JeremyNicoll

An app is very sluggish until I turn off OA's HIPS features

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Win XP Pro SP3, 32bit;  OA 6.0.0.1736   Also using most recent EAM. 

 

Today I finally put the trial versoins of OA and EAM onto my oldest, slowest laptop - which has an AMD Sempron 3000+ and 1 GB RAM.  (I did a few days ago increase the RAM to 2 GB but the machine was unstable - lots of application crashes and BSODs - so I reverted to the original RAM.)

 

I've found that my email & news client is very sluggish when OA is running; ok if it is not, and ok if I run OA with the HIPS features disabled.  Sluggish?  Things selected by mouse-click take up to 10 seconds to show they're selected, double-clicked mails take 10 seconds to open, etc.  Normally there are no speed problems. 

 

It can't just be RAM either because the email/news client only uses a modest 60 MB or so; the same system runs Firefox (using 150-200 MB) ok.

 

The email client is a uncommon one, written using Qt for cross-platform support, in this case V4.7.3, if that matters.

 

Before I tried turning OA off completely, or (as now) running OA without HIPS stuff, I had defined the email client's .exe on OA's Programs list - Allowed, Trusted, Normal.  File & Registry shields are off.  The folders where the app keeps its data are on EAM's FileGuard whitelist.

 

I'm slightly surprised that none of the Qt DLLs (supplied in the email client's program folder) appear by name in OA's Programs list (I'm looking at the whole list, not just the untrusted stuff).  Of course I don't know if Qt is implicated, but other apps on the machine seem fine, and since the problem appears to be in the email client's GUI support, Qt might be relevant.

 

 

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If you go to the Options in Online Armor, then go to the Exclusions tab, you can add the folder of the e-mail client as an exclusion and that should help with then issue.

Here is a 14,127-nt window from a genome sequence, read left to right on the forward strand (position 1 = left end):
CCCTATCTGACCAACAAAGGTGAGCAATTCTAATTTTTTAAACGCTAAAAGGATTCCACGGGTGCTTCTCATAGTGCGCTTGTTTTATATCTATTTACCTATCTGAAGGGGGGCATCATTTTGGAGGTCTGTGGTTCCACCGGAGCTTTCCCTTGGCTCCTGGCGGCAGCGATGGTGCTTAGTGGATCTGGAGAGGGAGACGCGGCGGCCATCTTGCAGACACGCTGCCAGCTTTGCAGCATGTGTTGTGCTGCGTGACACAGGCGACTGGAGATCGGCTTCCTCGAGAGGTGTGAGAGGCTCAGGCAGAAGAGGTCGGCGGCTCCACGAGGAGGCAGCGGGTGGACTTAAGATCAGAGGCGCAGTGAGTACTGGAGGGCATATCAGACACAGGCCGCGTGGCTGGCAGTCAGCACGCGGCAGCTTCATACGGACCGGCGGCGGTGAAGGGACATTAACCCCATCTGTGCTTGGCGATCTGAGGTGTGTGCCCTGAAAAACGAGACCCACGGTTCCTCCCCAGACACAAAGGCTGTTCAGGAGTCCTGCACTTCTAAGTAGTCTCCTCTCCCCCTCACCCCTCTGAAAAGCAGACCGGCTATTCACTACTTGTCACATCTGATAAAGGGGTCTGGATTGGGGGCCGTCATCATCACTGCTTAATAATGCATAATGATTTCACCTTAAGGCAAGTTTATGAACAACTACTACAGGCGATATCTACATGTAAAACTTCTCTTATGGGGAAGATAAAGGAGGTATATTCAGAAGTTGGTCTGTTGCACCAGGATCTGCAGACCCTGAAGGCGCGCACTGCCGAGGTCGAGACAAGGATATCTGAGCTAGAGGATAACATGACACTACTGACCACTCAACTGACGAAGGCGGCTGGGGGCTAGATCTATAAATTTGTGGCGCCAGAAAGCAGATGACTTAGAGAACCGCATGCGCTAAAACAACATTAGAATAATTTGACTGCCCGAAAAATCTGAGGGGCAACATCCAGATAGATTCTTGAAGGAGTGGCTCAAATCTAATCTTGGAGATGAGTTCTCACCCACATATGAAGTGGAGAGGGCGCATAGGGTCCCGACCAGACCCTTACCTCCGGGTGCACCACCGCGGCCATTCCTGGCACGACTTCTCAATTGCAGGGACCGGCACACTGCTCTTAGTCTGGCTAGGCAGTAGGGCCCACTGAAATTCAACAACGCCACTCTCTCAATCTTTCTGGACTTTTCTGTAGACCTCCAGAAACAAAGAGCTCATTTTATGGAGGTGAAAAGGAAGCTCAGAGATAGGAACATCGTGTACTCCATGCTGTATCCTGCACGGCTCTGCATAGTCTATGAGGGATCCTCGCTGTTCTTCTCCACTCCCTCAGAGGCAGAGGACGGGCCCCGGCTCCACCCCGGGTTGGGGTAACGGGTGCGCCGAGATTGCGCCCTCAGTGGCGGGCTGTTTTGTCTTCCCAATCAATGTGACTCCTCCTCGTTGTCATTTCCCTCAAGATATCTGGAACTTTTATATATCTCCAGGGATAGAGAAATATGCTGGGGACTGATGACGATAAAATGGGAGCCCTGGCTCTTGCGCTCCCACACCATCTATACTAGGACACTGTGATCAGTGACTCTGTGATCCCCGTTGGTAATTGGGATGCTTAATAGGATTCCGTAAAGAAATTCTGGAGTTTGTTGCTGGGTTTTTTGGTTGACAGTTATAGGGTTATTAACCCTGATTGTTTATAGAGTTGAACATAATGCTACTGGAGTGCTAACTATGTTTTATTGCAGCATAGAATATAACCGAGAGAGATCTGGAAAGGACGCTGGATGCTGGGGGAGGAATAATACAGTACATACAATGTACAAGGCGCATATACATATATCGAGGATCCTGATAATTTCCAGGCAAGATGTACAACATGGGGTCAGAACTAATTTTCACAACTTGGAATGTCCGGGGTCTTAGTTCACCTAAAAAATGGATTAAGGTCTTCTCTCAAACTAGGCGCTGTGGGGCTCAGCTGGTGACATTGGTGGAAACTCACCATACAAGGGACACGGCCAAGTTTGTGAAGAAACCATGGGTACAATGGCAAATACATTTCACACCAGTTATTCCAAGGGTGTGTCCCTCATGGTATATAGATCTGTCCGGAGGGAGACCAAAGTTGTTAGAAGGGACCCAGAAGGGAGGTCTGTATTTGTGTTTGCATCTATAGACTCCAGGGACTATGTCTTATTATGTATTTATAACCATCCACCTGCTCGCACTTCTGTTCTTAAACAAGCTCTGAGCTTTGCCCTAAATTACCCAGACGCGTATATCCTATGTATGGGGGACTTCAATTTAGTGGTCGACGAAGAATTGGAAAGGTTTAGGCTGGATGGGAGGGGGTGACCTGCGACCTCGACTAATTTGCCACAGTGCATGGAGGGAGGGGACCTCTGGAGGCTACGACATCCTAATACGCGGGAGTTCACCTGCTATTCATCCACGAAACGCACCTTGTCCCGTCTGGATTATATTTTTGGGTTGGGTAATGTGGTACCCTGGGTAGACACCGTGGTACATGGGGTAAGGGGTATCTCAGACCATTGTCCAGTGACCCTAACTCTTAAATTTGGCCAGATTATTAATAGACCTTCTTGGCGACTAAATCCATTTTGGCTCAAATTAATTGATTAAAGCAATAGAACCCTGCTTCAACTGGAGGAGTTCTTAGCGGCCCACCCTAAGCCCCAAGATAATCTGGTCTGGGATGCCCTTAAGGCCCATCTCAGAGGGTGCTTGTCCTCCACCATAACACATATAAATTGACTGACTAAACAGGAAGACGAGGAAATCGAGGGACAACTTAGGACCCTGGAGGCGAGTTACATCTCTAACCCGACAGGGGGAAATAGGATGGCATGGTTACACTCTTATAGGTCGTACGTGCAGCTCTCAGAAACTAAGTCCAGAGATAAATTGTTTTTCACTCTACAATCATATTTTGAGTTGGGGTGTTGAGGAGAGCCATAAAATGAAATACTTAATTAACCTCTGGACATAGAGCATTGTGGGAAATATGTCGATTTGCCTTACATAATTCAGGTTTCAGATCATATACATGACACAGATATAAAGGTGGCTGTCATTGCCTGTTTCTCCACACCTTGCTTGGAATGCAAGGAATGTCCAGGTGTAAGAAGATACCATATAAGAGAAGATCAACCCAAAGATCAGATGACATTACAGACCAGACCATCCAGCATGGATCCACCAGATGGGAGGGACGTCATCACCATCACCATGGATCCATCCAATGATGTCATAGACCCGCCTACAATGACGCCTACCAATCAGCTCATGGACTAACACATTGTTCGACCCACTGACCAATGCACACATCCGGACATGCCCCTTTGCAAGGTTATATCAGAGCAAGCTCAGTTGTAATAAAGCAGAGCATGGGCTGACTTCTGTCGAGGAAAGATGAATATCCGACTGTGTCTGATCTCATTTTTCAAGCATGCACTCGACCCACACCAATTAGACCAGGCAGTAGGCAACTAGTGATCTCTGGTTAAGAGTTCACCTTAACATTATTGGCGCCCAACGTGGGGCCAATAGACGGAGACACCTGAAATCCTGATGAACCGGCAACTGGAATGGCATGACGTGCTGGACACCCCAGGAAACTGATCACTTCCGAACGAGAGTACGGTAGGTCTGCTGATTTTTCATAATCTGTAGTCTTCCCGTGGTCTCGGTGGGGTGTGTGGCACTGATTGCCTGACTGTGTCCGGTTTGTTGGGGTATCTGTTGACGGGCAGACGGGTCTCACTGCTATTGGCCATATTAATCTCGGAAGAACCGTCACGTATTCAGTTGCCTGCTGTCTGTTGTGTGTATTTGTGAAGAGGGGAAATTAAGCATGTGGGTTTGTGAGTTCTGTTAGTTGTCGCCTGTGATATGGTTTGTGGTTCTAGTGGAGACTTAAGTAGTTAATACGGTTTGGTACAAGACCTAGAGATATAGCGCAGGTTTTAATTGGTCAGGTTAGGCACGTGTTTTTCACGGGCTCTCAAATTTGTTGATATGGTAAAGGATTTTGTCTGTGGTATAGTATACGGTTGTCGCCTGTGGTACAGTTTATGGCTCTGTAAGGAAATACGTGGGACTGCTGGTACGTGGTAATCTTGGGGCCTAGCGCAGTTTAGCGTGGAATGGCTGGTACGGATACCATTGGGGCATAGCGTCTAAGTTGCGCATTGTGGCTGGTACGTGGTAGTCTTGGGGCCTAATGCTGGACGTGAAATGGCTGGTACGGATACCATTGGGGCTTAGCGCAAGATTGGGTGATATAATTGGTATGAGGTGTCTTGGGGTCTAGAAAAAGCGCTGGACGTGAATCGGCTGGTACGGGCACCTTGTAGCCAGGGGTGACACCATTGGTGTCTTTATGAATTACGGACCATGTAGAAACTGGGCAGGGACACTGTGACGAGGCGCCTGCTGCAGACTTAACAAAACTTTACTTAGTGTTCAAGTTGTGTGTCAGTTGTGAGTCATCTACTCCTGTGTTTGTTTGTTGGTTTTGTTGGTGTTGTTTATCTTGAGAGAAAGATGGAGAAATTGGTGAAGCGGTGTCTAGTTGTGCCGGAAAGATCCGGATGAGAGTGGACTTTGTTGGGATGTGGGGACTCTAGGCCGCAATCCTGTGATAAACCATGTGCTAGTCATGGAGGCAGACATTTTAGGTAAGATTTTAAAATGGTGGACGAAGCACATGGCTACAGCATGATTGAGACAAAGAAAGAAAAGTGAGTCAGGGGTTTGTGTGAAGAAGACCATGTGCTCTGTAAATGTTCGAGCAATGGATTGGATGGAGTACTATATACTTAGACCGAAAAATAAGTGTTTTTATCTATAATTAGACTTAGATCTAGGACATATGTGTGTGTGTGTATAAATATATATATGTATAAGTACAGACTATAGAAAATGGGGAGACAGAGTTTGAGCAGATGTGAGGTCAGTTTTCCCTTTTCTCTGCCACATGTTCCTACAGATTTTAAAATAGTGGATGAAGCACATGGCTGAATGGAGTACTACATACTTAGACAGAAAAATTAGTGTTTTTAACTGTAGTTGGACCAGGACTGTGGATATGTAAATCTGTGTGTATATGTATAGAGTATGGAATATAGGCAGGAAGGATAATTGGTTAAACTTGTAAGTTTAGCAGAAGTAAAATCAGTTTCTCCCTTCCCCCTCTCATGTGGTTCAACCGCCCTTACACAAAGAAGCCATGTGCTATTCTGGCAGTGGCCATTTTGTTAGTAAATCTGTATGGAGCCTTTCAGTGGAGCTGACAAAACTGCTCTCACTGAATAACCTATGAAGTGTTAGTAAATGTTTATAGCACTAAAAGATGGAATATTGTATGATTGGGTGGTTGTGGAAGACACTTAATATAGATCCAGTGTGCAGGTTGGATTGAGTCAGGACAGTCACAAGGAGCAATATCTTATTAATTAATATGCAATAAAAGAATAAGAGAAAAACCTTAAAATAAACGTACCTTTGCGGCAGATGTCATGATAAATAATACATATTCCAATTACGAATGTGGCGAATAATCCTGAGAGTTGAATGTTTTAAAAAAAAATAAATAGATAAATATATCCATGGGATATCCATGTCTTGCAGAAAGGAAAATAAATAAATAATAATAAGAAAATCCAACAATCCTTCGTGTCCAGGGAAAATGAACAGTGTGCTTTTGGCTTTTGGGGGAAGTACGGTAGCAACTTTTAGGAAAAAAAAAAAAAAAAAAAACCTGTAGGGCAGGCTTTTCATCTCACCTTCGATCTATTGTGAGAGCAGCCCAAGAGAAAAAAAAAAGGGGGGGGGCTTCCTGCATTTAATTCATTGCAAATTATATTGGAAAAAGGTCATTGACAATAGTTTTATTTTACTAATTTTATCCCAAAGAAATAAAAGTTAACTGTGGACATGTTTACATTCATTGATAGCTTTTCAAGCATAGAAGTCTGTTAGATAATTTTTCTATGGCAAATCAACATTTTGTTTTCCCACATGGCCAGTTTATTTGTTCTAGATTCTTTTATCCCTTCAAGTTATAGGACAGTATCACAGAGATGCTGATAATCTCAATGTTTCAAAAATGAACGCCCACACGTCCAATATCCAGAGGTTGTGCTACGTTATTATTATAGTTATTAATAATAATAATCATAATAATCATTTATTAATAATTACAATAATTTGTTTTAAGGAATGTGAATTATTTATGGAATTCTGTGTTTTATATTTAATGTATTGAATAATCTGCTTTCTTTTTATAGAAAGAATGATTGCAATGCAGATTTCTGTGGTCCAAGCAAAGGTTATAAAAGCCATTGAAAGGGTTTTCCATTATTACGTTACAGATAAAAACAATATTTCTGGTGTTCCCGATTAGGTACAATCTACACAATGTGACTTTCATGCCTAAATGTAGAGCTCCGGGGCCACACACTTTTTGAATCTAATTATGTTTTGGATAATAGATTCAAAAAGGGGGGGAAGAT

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It's probably just the way the program works. If you were to remove the exclusion and run DebugView you would probably see Online Armor checking the application numerous times each second. Some programs can cause issues like this with HIPS and Behavior Blockers, and need to be excluded from protection in order to prevent performance issues.

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Are the developers planning to make the exclusions control more granular - to give the option of separately choosing the firewall and HIPS aspects?

Not that I am aware of. The exclusions are intended to fix compatibility issues that cannot be fixed by creating rules in other modules (Firewall, Programs, Files and Registry, etc), and thus will probably remain the way they are.

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The OA exclusion operates on either a whole folder, or even worse, a folder and its subfolders.   I'm already unhappy that I can't limit the exclusion that I've had to code to just the single program (or maybe the program and some of the DLLs it loads) that experience the problem.   In my case, I say 'maybe' for the DLLs because although I think they must be involved (Qt) none of them turned up by name in the OA Programs list, which struck me as odd.  

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While there are instances were a program runs out of a system folder, most programs have their own folders, and thus excluding the entire folder is usually safe (and better at resolving issues than just adding the EXE's and DLL's).

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